Arizona legislative workgroup recommends the creation of youth mental health coalition to improve access to care


Soraya Marashi


At last week’s meeting of the Arizona House’s Ad Hoc Committee on Teen Mental Health, the Access to Care, Depression and Mental Illness workgroup presented recommendations to the committee to improve access to care for Arizonans with depression and other mental illnesses. 


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The first recommendation is to develop a mental health coalition specific to youth mental health to help bridge the gap between prevention, intervention, and services for teen mental health, as well as eliminate any barriers to care. 

According to the spokesperson of the workgroup, the mission of this Youth Mental Health Coalition would be to help “… connect school districts and local communities to work together to no longer be silent when it comes to mental health and ensure youth have access to appropriate services.”

The workgroup spokesperson said the coalition should achieve this by bringing community resources together, including schools, health plans, and community organizations, as well as by training parents and youth to understand immediate intervention and direct them to formal interventions.

“We really believe [in] … a mental health coalition that can support the communities across our state and have that financial support,” the spokesperson said. “But also, it allows the communities to be able to address [their unique needs]. We can’t just [say] that every community in the state of Arizona is gonna look [the same]. All of us in our communities have different challenges that we face, and we feel like [a youth mental health coalition] could be a way to support that.”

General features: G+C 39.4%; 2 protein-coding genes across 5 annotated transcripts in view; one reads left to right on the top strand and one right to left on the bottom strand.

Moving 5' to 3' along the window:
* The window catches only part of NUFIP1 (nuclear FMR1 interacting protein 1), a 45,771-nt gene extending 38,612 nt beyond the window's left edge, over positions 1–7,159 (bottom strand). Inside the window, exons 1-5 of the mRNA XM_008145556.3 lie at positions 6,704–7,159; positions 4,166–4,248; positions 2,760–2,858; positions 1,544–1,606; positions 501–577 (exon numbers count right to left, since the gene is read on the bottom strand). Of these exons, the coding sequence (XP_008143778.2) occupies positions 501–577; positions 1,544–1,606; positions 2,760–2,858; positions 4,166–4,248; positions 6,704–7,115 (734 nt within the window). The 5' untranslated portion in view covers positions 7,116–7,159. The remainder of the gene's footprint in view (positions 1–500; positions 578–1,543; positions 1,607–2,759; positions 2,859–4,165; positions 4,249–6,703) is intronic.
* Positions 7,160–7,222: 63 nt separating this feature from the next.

The second recommendation is to provide additional funding for Centers of Excellence to increase the number of children’s mental health providers that specialize in certain areas. According to the workgroup, this would address the lack of providers in the community who specialize in children’s mental health care.

The workgroup spokesperson said the state should increase the number of mobile crisis response teams who specialize in children’s mental health, increase the number of teen respite facilities to provide a space where teens can “cool off” and get connected to resources to limit disruptions to current placement, and change the age of consent for mental health stabilization services to age 12. 

The third recommendation is to increase incentives for mental health professionals to practice in schools and communities in underserved areas of the state through student loan assistance or Years of Service awards at the new graduate and associated license levels. 

According to the workgroup, this would address the shortage of mental health professionals in underserved communities in the state. The spokesperson explained that there has been a decrease in community behavioral health providers due to recent legislative action permitting behavioral health professionals to develop their licenses in private practice. 

The spokesperson added that the state should increase the affordability of Master’s programs in the mental health field.